International Writers Magazine: Comment
ON THE MOVE
Dominguez, the Francisco y Catalina quartermaster
was getting ready to start up the engine of the small shrimp boat
when he spotted a small craft floating aimlessly out of control
in the southern sector of the Mediterranean Sea. Jose!
he shouted down at the skipper who, together with the remainder
of the ten-crew members, was cleaning up the small deck after
having secured the catch of the day down in the hold. Quick!
Get up here! Theres a boat out there with people in it!
seconds, Jose was up on the bridge and, binoculars in hand was focusing
out to sea as Alvaro pointed in the direction of the craft. It didnt
take long for the shrimp boat to come alongside the small wooden boat
crammed with dozens of sick looking human beings, who had not eaten
for days and were just waiting to be rescued.
Forty-three men, eight women - two were pregnant - and a 2 year old
girl, all from the African continent were soon being given warm blankets,
water, and fed hot soup and a slice of bread. However, just a few miles
off the coast of Malta, the shrimp boats ordeal had just begun.
Under no way can we accept the refugees! said a spokesman
for the Maltese government, we are overcrowded already and cannot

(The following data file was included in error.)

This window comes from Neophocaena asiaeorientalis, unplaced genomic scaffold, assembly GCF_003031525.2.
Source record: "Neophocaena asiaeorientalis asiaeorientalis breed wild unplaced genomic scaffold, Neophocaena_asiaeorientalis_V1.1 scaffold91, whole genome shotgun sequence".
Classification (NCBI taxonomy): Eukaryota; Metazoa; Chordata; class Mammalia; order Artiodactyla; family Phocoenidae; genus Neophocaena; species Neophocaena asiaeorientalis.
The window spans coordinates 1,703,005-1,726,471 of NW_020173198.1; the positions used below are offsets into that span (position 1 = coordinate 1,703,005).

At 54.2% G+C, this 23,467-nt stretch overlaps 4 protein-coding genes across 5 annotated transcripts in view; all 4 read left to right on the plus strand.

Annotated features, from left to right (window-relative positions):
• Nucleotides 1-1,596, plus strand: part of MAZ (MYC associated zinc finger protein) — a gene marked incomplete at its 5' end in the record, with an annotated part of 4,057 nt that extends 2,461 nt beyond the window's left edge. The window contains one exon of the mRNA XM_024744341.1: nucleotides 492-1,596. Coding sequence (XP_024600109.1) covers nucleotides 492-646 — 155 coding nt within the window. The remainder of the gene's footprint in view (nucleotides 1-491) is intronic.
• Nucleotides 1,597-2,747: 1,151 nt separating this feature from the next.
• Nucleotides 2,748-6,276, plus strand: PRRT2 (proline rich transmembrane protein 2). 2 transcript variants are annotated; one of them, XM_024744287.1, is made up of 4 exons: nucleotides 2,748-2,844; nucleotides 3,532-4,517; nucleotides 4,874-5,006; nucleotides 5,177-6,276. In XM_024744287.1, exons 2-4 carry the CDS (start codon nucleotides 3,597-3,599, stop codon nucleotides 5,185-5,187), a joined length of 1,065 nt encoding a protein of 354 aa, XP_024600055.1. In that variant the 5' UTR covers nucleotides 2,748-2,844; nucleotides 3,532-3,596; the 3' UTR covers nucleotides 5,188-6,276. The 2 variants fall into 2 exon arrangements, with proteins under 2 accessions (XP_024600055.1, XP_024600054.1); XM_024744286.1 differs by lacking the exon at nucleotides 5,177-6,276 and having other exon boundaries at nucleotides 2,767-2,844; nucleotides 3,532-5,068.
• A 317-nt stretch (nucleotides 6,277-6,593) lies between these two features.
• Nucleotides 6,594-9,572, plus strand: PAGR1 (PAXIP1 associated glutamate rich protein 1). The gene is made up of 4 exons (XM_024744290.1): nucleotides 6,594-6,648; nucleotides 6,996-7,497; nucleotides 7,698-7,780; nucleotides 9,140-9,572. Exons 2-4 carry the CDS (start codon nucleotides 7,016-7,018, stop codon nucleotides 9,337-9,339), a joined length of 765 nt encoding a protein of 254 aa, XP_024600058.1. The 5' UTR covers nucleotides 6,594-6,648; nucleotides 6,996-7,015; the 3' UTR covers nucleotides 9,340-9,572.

accept any more illegal immigrants! The dreaded word
had been spoken. Despite it being a courageous and humanitarian act,
the Francisco y Catalina was not allowed to dock at Valetta
to offload her illegal cargo and carry on with her daily
chores. Instead, a political row erupted involving the European Union
and two of its member states, Spain and Malta over whos responsibility
it was to house yet another wave of Sub-Saharan drifters turning up
at the doorstep of The Promised Land; the continent of
Europe. The incident was soon resolved but not without a great deal
of heartburn for the crew and the Africans who continued to drift at
sea for over two weeks living off the meagre supplies held on board.
The larger issue however, of Africans on the move is a great deal more
serious. It is yet another thorn in the side of the EU, whose politicians
have no idea how to handle or resolve.
How did it all start?
Illegal immigration is nothing new. Just take a look at the USA that
has experienced a constant flow of Latin Americans illegally crossing
the boarder ever since the fall of the Alamo. The result
is millions of Spanish speaking without papers working in
all kinds of trades all over the country and although the Bush administration
is trying to do something about it to curb the influx, they just keep
coming! The situation in Europe however, is more dramatic.
Since the dismantling of the European colonies in Africa, immigrants
from all over the continent have been flocking to Europe seeking jobs
and prosperity. Take Britain for example, that has received hundreds
of thousands of Nigerians and Kenyans, followed by France, with thousands
more from Algiers, whilst Spain and Portugal have had their fare share
arriving from Morocco and Angola. The immigration policies and implementation
in general has been relatively well-planned and organised with proper
permits and job allocation in the respective affluent countries. However,